Head Shaking May Have a Variety of CausesBy Kentucky Equine Research Staff · October 29, 2002
All horses shake or toss their heads from time to time. Some horses, however, exhibit the behavior far more often than others. In cases where head shaking is so frequent or violent that it interferes with the horse's comfort or use, an effort should be made to uncover and eliminate the cause. Tracking down the reason for this annoying (and occasionally dangerous) behavior can be a lengthy and difficult chore. Asking questions about the horse's habits is the first step in solving the puzzle.
Does the horse toss his head only when ridden?
In horses that toss or shake their heads only when ridden, the problem may be caused by pain. Have an equine dentist do a thorough oral exam to make sure the teeth do not have sharp points or edges that are irritated by the pressure or position of the bit. In young horses, the shallow-rooted wolf teeth sometimes interfere with the bit and can easily be removed by a dentist or veterinarian.
Subtle lameness or back pain can be a cause of head tossing as the horse tries to find relief from discomfort. If the behavior occurs when the horse is asked to flex or work in a collected frame, consider more breaks where your mount can relax and stretch his neck for a few moments.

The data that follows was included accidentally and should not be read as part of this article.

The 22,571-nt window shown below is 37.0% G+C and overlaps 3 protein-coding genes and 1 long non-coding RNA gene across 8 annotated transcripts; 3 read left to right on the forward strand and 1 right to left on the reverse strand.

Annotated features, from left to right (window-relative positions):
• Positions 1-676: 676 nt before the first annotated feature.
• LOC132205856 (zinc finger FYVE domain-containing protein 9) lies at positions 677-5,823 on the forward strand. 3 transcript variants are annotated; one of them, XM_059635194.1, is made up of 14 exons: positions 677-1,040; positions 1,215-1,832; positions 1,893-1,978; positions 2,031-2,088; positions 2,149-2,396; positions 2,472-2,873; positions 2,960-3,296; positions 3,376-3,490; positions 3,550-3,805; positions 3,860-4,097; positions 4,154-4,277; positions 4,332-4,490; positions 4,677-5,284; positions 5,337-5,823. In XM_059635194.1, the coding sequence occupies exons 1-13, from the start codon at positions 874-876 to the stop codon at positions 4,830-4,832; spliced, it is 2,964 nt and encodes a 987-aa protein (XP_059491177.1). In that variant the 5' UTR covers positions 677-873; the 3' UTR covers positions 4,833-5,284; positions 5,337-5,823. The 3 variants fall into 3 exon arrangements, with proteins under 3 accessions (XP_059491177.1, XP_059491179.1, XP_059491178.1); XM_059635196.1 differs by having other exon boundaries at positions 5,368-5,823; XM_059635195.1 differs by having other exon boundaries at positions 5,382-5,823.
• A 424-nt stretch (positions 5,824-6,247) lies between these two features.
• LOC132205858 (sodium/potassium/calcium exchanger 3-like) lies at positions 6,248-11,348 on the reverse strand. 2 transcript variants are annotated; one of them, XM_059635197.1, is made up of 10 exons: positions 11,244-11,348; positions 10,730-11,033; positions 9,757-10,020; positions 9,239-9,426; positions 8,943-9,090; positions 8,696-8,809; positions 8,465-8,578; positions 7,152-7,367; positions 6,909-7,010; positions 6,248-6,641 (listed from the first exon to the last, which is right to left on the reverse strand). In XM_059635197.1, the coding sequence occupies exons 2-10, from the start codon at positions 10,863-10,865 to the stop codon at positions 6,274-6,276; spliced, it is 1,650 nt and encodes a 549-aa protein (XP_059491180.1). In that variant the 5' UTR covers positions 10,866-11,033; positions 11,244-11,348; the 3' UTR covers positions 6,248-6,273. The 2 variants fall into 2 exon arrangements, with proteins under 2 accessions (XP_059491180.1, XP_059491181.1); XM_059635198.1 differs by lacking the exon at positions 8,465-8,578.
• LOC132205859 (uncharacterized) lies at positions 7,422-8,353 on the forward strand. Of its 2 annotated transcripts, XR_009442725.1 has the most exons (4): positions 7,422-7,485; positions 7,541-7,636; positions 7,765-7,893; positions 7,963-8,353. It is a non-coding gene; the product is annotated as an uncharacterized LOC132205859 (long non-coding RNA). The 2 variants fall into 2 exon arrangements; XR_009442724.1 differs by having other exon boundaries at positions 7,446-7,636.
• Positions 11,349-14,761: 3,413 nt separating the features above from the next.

Watch while a trainer or more advanced rider gets on the horse. No owner likes to hear that his rough hands are the problem, but if the horse goes well for another person, a subtler touch on the reins may eliminate head tossing.
Tiedowns, martingales, side reins, and more severe bits usually don't fix head shaking. Paradoxically, some difficult horses perform better in a milder bit (thicker mouthpiece, shorter shanks) rather than one that promises more control. Other horses that fuss and fidget with a bit are far more contented when ridden in a bosal, hackamore, or side-pull bridle. It goes without saying that any bit should be properly fitted so that it does not pinch the horse's mouth. If you aren't absolutely certain the bit is the right size or in the right position, ask a trainer for help.
Other reasons for head tossing or shaking may be high energy levels at the beginning of the ride or resentment of whip or spurs. A period of turnout or longeing before a ride can help an energetic horse settle into his work. A trainer may be able to evaluate the use of, and the horse's response to, spurs and whip.
Does the horse toss or shake his head in the field or stall as well as under saddle?
Some horses are extremely sensitive to strong sunlight. Exposure to bright light causes a nerve in the head to send a shock-like sensation to the horse's face, and he reacts by violently flinging his head up and back. This type of head shaking is typically worst in the summer but is also seen on bright winter days. A horse with this condition, called photic head shaking, may also sneeze or snort frequently, and may try to rub his nose or face against his legs or other objects. Affected horses like to stand in the shade or at least keep their heads shaded by a barn, hedge, or pasture buddy. Some owners have found that the behavior stops if the horse wears a facemask to shade the eyes.